September is prostate cancer awareness month. If you’re over 50, please get tested.
Since our last update in July, Paul has undergone a battery of tests in preparation for his radiation treatment (which is now scheduled to begin in mid October.)
Paul started Androgen Deprivation Therapy in July and has begun a series of shots that block his production of testosterone for three months at a time. If you’ve ever heard the TV or radio ads touting the symptoms of “low T” that’s what he’s been experiencing. He’s definitely having some side effects but so far they’ve been tolerable. It’s frustrating to not “feel like yourself” (especially when you feel young and healthy in every other way) but we have to keep reminding ourselves that it is temporary.
Additionally he’s been poked and prodded, had MRI’s and CAT scans, blood work, casts made for radiation, fiducial markers and an OAR spacer inserted and even gotten a couple of tiny tattoos that will be used to aim the radiation. And, as of today, we have his radiation dates scheduled.
He’ll begin external beam radiation treatments (EBRT) on Friday, October 19th and he’ll have one weekly treatment on each of the subsequent Fridays for five consecutive weeks. EBRT focuses X-rays on the prostate from a machine outside the body. The doctor will direct the radiation right to the gland and pelvic region and adjust the dose to target the cancer – ideally without damaging the rectum, bladder or surrounding areas. The treatment takes about 10 minutes, and it doesn’t hurt. It’s usually done daily over the course of four to five weeks but Paul has opted for a higher dose treatment given weekly. This is similar to “CyberKnife” – a branded procedure that our insurance won’t cover because of the stage and degree of Paul’s cancer. He can expect some fatigue, but he should be able to keep working.
If all goes well, his last treatment will be on Friday, November 16th, the week before Thanksgiving. And we will surely be giving thanks to have his treatment in the rear view mirror.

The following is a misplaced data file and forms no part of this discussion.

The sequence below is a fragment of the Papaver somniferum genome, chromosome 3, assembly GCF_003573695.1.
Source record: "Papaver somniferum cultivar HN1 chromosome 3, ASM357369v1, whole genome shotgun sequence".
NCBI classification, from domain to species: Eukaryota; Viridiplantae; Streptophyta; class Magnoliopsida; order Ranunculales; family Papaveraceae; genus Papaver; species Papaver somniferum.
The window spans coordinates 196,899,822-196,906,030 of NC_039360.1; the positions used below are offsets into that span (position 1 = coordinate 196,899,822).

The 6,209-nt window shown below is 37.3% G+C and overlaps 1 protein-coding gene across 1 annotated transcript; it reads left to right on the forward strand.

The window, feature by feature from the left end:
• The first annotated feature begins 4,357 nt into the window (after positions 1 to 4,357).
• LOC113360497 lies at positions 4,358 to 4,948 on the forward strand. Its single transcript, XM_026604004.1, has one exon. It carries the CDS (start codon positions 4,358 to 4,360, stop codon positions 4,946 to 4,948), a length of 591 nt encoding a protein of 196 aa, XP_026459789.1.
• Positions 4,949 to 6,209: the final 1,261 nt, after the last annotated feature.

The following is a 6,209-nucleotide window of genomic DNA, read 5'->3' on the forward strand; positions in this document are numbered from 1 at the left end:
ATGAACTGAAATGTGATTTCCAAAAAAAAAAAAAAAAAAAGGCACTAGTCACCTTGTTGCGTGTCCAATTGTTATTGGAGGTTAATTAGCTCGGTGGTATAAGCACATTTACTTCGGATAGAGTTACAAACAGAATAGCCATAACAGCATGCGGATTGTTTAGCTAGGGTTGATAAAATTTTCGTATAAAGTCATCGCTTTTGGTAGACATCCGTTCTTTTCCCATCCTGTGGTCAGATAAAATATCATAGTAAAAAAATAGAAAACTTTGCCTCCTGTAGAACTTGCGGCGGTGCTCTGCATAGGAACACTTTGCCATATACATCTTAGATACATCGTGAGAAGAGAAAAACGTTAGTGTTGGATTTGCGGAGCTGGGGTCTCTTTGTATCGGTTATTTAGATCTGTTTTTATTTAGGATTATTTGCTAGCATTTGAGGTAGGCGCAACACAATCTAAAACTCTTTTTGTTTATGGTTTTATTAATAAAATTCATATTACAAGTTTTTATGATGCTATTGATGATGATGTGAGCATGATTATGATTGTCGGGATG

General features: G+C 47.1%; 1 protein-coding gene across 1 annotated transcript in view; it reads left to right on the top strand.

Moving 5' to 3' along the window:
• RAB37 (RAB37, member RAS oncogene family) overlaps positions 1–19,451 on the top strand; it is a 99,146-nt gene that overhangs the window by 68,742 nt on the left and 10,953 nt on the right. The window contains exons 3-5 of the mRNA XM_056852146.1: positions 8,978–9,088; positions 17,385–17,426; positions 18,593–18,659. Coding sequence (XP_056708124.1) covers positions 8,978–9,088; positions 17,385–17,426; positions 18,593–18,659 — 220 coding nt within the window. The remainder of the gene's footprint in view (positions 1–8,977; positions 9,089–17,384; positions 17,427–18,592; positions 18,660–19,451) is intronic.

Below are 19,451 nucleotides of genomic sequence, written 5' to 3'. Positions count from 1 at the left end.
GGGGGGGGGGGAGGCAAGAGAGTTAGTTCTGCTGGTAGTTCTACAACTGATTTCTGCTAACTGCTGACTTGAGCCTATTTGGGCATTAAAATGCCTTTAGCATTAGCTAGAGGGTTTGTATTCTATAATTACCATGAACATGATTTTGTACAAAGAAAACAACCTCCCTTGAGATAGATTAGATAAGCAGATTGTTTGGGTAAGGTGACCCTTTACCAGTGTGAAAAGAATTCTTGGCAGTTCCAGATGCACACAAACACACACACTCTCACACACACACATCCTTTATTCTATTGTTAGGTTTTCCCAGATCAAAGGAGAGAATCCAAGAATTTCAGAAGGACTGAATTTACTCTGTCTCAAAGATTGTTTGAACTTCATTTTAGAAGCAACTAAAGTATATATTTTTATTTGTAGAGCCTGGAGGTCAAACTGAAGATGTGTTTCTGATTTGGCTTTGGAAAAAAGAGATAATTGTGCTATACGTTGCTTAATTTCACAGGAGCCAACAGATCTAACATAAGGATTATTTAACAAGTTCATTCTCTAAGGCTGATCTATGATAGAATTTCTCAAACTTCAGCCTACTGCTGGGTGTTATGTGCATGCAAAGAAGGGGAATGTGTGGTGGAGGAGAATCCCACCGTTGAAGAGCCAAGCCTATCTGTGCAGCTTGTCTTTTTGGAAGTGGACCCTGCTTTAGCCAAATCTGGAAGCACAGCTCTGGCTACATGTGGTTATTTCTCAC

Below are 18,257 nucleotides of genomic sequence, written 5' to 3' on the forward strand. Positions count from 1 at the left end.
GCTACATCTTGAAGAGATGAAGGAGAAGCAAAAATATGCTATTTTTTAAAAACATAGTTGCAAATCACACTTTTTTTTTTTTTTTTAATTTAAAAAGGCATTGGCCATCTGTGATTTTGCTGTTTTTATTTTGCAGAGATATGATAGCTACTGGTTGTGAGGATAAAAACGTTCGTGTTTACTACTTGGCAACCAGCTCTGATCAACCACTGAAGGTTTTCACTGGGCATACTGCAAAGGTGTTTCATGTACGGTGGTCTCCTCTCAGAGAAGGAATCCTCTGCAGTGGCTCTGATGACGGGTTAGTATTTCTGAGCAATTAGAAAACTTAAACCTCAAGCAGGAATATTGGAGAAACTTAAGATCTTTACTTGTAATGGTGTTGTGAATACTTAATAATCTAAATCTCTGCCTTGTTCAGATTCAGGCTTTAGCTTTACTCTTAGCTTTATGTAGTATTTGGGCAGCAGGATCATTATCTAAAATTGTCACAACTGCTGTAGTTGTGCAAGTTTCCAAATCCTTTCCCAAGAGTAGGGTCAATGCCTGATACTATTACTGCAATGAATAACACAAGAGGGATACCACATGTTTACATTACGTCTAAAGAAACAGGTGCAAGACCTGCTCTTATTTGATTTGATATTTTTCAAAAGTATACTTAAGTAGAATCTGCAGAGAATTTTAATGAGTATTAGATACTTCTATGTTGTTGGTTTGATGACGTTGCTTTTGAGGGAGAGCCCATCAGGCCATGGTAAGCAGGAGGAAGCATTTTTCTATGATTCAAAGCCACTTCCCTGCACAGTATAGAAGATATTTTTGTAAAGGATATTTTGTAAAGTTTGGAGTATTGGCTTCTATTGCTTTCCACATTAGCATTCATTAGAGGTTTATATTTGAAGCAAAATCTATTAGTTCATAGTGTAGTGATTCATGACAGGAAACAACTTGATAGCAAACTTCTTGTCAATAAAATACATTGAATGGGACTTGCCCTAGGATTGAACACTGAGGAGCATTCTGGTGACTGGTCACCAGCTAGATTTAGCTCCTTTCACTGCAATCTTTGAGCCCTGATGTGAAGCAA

Just to set expectations, we will not know immediately if/how the treatment worked. After radiation treatment for prostate cancer, the primary indicator is a PSA score. However, since Paul is currently undergoing Androgen Deprivation Therapy and is on a testosterone blocker we won’t be able to get an accurate PSA until he stops ADT therapy and the drugs get completely out of his system. This could literally be years as the doctors want him to stay on it the ADT regimen for at least a year following radiation and possibly longer.
The research shows that three years of androgen-deprivation therapy can improve the results of radiation treatment. But long-term hormonal treatment is expensive, and it often produces unpleasant side effects. To find out if short-term androgen treatment is beneficial, Harvard researchers studied 206 volunteers with clinically localized but high-grade prostate cancer. Half the men received standard external beam radiotherapy; the others received the same doses of radiation plus six months of androgen deprivation with an LHRH agonist and an antiandrogen. After an average follow-up of more than four and a half years, the men who received combination therapy enjoyed a higher overall survival rate (88% vs. 78%), a lower risk of dying from prostate cancer, and a lower risk of requiring additional cancer treatment. However, combination therapy produced more breast enlargement and impotence.
So, the longer he can stay on the ADT therapy the better, but even six – 12 months should yield some long-term benefits.
In happier news, we are getting married in late January 2019 and going on an amazing honeymoon in S. Africa. So there is LOTS to look forward to.